question on namedtuple

Discussion in 'Python' started by hetchkay, Apr 1, 2010.

  1. hetchkay

    hetchkay Guest

    Hi,
    For purposes I don't want to go into here, I have the following code:
    def handleObj(obj):
    if isinstance(obj, MyType):
    return obj.handle()
    elif isinstance(obj, (list, tuple, set)):
    return obj.__class__(map (handleObj, obj))
    elif isinstance(obj, dict):
    return obj.__class__((handleObj(k), handleObj(v)) for k, v in
    obj.items())
    else:
    return obj

    This works fine except if obj is a namedtuple. A namedtuple object has
    different constructor signature from tuple:
    >>> tuple([1,2])

    (1,2)
    >>> collections.namedtuple("sample", "a, b")([1, 2])

    Traceback (most recent call last):
    File "CommandConsole", line 1, in <module>
    TypeError: __new__() takes exactly 3 arguments (2 given)
    >>> collections.namedtuple("sample", "a, b")(1, 2)

    sample(a=1, b=2)

    Is there any easy way of knowing that the obj is a namedtuple and not
    a plain tuple [so that I could use obj.__class__(*map(handleObj, obj))
    instead of obj.__class__(map(handleObj, obj)) ].

    Thanks in advance for your help.

    Krishnan
     
    hetchkay, Apr 1, 2010
    #1
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  2. hetchkay

    Chris Rebert Guest

    On Thu, Apr 1, 2010 at 11:35 AM, hetchkay <> wrote:
    > Hi,
    > For purposes I don't want to go into here, I have the following code:
    > def handleObj(obj):
    >  if isinstance(obj, MyType):
    >     return obj.handle()
    >  elif isinstance(obj, (list, tuple, set)):
    >     return obj.__class__(map (handleObj, obj))
    >  elif isinstance(obj, dict):
    >     return obj.__class__((handleObj(k), handleObj(v)) for k, v in
    > obj.items())
    >  else:
    >     return obj
    >
    > This works fine except if obj is a namedtuple. A namedtuple object has
    > different constructor signature from tuple:
    >>>> tuple([1,2])

    > (1,2)
    >>>> collections.namedtuple("sample", "a, b")([1, 2])

    > Traceback (most recent call last):
    >  File "CommandConsole", line 1, in <module>
    > TypeError: __new__() takes exactly 3 arguments (2 given)
    >>>> collections.namedtuple("sample", "a, b")(1, 2)

    > sample(a=1, b=2)
    >
    > Is there any easy way of knowing that the obj is a namedtuple and not
    > a plain tuple [so that I could use obj.__class__(*map(handleObj, obj))
    > instead of obj.__class__(map(handleObj, obj)) ].


    It's very slightly brittle, but a good heuristic is probably:

    if isinstance(obj, tuple) and all(hasattr(obj, attr_name) for \
    attr_name in ('_make','_fields','_replace','_asdict')):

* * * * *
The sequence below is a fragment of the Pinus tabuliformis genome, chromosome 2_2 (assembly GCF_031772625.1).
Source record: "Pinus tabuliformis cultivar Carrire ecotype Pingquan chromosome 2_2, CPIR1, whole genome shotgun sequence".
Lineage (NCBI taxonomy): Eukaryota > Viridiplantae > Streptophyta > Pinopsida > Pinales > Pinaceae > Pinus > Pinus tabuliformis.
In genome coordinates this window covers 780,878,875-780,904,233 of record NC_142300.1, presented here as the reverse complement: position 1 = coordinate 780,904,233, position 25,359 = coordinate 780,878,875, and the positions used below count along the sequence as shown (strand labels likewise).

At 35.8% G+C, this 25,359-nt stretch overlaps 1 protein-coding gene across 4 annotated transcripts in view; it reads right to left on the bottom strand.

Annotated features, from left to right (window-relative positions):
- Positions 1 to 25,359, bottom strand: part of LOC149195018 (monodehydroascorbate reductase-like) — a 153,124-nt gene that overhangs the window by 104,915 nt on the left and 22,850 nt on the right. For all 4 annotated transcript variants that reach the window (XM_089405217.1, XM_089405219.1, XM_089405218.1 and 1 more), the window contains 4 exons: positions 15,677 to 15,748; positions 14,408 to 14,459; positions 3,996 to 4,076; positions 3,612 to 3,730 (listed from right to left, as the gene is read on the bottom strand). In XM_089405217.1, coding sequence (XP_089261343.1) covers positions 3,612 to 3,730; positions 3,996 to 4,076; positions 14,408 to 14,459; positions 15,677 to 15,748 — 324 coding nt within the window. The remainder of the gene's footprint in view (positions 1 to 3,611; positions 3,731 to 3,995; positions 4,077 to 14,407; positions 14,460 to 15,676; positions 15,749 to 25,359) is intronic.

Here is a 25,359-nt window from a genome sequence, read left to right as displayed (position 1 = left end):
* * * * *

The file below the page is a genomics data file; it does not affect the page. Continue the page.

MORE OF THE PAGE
return obj.__class__(*map(handleObj, obj))

    I couldn't find/think of a more direct/reliable method. Though perhaps
    there's some more obscure but accurate method.

    Cheers,
    Chris
    --
    http://blog.rebertia.com
     
    Chris Rebert, Apr 1, 2010
    #2
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  3. hetchkay

    Peter Otten Guest

    hetchkay wrote:

    > For purposes I don't want to go into here, I have the following code:
    > def handleObj(obj):
    > if isinstance(obj, MyType):
    > return obj.handle()
    > elif isinstance(obj, (list, tuple, set)):
    > return obj.__class__(map (handleObj, obj))
    > elif isinstance(obj, dict):
    > return obj.__class__((handleObj(k), handleObj(v)) for k, v in
    > obj.items())
    > else:
    > return obj
    >
    > This works fine except if obj is a namedtuple. A namedtuple object has
    > different constructor signature from tuple:
    >>>> tuple([1,2])

    > (1,2)
    >>>> collections.namedtuple("sample", "a, b")([1, 2])

    > Traceback (most recent call last):
    > File "CommandConsole", line 1, in <module>
    > TypeError: __new__() takes exactly 3 arguments (2 given)
    >>>> collections.namedtuple("sample", "a, b")(1, 2)

    > sample(a=1, b=2)
    >
    > Is there any easy way of knowing that the obj is a namedtuple and not
    > a plain tuple [so that I could use obj.__class__(*map(handleObj, obj))
    > instead of obj.__class__(map(handleObj, obj)) ].


    I don't think there is a safe way to do this short of a comprehensive list
    of namedtuple classes. In practice it may be sufficient to check the duck
    type of the tuple subclass, e. g.:

    elif isinstance(obj, (list, set)):
    return obj.__class__(map(handleObj, obj))
    elif isinstance(obj, tuple):
    try:
    make = obj._make
    except AttributeError:
    make = obj.__class__
    return make(handleObj(item) for item in obj)

    Peter
     
    Peter Otten, Apr 1, 2010
    #3
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